Robotics 2017: Pucca Wanders Around: 3D SLAM with Two Tilted Lidars
Zhengjia Huang, Zhonglin Nian, Ning Bi
Simultaneous Localization and Mapping (SLAM) has drawn significant interests in robotics community, as it enables the robotic vehicles to be deployed in a fully autonomous way for various applications. Recently, more and more researchers have looked towards performing SLAM on mobile robots in fully 3D, indoor and outdoor environments. 3D SLAM can be used in some pioneering systems such as rebuilding the map of an area after earthquakes and also contribute to the navigation systems on autonomous driving cars. And Lidar, due to its high accuracy in 3D range data perceiving, could be a capable sensor in SLAM work flow.
Most of the SLAM algorithms, such as the one by F. Aghili, use IMU as part of their localization unit. In this project, we tried to do 3D SLAM using two tilted lidars without IMU. Figure. 1 shows the STAR Lab Mapping robot, that we named ”Pucca”. Our work mainly built upon the Erik’s BLAM package. We tested our system in a relative small scene (ShanghaiTech STAR Lab) and a relatively large scene (ShanghaiTech SIST lobby). The result shows that our system can build accurate omnidirectional 3D map on a real time bases using two tilted lidars.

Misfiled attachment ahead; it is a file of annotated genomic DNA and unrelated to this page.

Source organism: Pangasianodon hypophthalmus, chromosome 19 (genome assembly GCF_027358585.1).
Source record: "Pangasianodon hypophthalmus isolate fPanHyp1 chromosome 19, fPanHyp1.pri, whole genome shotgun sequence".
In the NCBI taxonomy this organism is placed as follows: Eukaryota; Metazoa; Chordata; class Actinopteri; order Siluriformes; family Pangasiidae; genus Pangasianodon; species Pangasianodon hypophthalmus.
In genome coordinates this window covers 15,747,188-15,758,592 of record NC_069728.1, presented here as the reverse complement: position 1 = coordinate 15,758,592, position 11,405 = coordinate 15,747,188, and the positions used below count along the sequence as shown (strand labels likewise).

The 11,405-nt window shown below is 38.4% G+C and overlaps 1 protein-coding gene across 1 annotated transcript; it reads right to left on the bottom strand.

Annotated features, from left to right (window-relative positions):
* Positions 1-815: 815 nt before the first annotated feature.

Our contributions are four-fold. First, we calibrated the two lidars mounted on our Pucca robot. Second, we figured out the pipeline of BLAM algorithm and wrote a document for it. Third, we enabled the BLAM algorithm to do SLAM using two tilted lidars so that it can build a 3D omnidirec- tional map. Fourth, we programed a node to visualize the ICP process between two closed loop laser scans to ease the debugging.
As shown in the figure abovs, the system mainly contains 5 parts. The two Velodyne Lidars scan the environment. The PCL Processing part takes in the cloud points, transform and filter them. The processed point cloud is then input into the Localization unit, which estimate the robots current pose using the current scan, previous scan, and the current map. Then, if the current frame is a key frame, the Loop Closure unit check for loop closure between current frame and previous key frames and recalculate the poses if needed. Finally, the mapping unit insert current scan into the map base on the estimated current pose. Below we describe each unit in detail.
The PCL processing procedure is shown in the picture above. When doing SLAM using both lidars, two Transform nodes will transform the pcls from their lidars bases to the base link of the robot. Then, a Merge node concatenates the transformed pcls using approximate synchronizer. Our lidars are rotating at 10Hz, so the merged two pcls will have a time difference no larger than 0.05s. If we are doing SLAM using only one lidar, only the lidar and its corresponding Transform node will be on and the merge node will not run. The final step is Filtering. Voxel grid with adjustable resolution and random downsampling (90%-98% drop rate) are performed to reduce the size of point cloud.